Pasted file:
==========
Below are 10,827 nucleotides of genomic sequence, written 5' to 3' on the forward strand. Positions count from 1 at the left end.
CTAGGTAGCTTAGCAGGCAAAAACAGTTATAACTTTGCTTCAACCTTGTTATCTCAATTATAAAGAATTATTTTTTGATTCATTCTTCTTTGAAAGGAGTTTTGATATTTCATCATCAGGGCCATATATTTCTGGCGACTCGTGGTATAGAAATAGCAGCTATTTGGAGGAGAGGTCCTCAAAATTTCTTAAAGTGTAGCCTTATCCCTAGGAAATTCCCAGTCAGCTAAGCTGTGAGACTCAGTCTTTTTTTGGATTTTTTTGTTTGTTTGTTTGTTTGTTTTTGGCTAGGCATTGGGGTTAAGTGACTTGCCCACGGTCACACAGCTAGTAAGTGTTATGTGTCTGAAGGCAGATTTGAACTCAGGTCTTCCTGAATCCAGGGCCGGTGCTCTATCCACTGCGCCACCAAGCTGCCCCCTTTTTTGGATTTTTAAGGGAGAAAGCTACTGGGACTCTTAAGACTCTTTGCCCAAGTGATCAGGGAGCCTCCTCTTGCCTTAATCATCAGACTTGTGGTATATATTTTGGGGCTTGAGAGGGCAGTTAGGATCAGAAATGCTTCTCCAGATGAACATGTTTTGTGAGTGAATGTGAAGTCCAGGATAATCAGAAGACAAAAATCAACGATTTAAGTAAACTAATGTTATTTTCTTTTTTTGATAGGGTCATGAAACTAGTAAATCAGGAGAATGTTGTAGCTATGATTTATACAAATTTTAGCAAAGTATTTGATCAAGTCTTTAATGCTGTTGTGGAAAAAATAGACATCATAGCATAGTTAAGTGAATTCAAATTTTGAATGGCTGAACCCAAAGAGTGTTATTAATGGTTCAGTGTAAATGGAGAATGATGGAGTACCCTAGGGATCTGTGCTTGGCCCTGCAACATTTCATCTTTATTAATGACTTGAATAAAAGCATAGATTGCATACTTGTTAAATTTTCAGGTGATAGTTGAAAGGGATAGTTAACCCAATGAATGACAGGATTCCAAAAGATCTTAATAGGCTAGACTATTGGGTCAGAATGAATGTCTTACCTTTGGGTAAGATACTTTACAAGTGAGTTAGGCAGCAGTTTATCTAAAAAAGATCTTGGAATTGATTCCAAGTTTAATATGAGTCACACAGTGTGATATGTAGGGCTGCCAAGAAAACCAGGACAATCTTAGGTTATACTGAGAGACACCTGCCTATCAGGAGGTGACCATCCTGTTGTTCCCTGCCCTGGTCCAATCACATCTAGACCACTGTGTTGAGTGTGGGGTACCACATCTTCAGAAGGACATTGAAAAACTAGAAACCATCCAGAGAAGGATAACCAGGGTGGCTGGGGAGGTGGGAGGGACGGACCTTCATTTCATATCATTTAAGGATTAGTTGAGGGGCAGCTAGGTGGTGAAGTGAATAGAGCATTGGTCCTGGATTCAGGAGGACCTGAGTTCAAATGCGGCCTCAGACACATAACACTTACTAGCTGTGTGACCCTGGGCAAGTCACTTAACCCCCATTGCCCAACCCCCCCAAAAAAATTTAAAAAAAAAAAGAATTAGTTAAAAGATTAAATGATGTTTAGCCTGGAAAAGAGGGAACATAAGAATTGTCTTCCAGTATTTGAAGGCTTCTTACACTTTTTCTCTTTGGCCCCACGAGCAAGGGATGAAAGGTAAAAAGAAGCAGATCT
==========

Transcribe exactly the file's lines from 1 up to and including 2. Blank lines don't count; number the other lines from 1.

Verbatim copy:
Below are 10,827 nucleotides of genomic sequence, written 5' to 3' on the forward strand. Positions count from 1 at the left end.
CTAGGTAGCTTAGCAGGCAAAAACAGTTATAACTTTGCTTCAACCTTGTTATCTCAATTATAAAGAATTATTTTTTGATTCATTCTTCTTTGAAAGGAGTTTTGATATTTCATCATCAGGGCCATATATTTCTGGCGACTCGTGGTATAGAAATAGCAGCTATTTGGAGGAGAGGTCCTCAAAATTTCTTAAAGTGTAGCCTTATCCCTAGGAAATTCCCAGTCAGCTAAGCTGTGAGACTCAGTCTTTTTTTGGATTTTTTTGTTTGTTTGTTTGTTTGTTTTTGGCTAGGCATTGGGGTTAAGTGACTTGCCCACGGTCACACAGCTAGTAAGTGTTATGTGTCTGAAGGCAGATTTGAACTCAGGTCTTCCTGAATCCAGGGCCGGTGCTCTATCCACTGCGCCACCAAGCTGCCCCCTTTTTTGGATTTTTAAGGGAGAAAGCTACTGGGACTCTTAAGACTCTTTGCCCAAGTGATCAGGGAGCCTCCTCTTGCCTTAATCATCAGACTTGTGGTATATATTTTGGGGCTTGAGAGGGCAGTTAGGATCAGAAATGCTTCTCCAGATGAACATGTTTTGTGAGTGAATGTGAAGTCCAGGATAATCAGAAGACAAAAATCAACGATTTAAGTAAACTAATGTTATTTTCTTTTTTTGATAGGGTCATGAAACTAGTAAATCAGGAGAATGTTGTAGCTATGATTTATACAAATTTTAGCAAAGTATTTGATCAAGTCTTTAATGCTGTTGTGGAAAAAATAGACATCATAGCATAGTTAAGTGAATTCAAATTTTGAATGGCTGAACCCAAAGAGTGTTATTAATGGTTCAGTGTAAATGGAGAATGATGGAGTACCCTAGGGATCTGTGCTTGGCCCTGCAACATTTCATCTTTATTAATGACTTGAATAAAAGCATAGATTGCATACTTGTTAAATTTTCAGGTGATAGTTGAAAGGGATAGTTAACCCAATGAATGACAGGATTCCAAAAGATCTTAATAGGCTAGACTATTGGGTCAGAATGAATGTCTTACCTTTGGGTAAGATACTTTACAAGTGAGTTAGGCAGCAGTTTATCTAAAAAAGATCTTGGAATTGATTCCAAGTTTAATATGAGTCACACAGTGTGATATGTAGGGCTGCCAAGAAAACCAGGACAATCTTAGGTTATACTGAGAGACACCTGCCTATCAGGAGGTGACCATCCTGTTGTTCCCTGCCCTGGTCCAATCACATCTAGACCACTGTGTTGAGTGTGGGGTACCACATCTTCAGAAGGACATTGAAAAACTAGAAACCATCCAGAGAAGGATAACCAGGGTGGCTGGGGAGGTGGGAGGGACGGACCTTCATTTCATATCATTTAAGGATTAGTTGAGGGGCAGCTAGGTGGTGAAGTGAATAGAGCATTGGTCCTGGATTCAGGAGGACCTGAGTTCAAATGCGGCCTCAGACACATAACACTTACTAGCTGTGTGACCCTGGGCAAGTCACTTAACCCCCATTGCCCAACCCCCCCAAAAAAATTTAAAAAAAAAAAGAATTAGTTAAAAGATTAAATGATGTTTAGCCTGGAAAAGAGGGAACATAAGAATTGTCTTCCAGTATTTGAAGGCTTCTTACACTTTTTCTCTTTGGCCCCACGAGCAAGGGATGAAAGGTAAAAAGAAGCAGATCT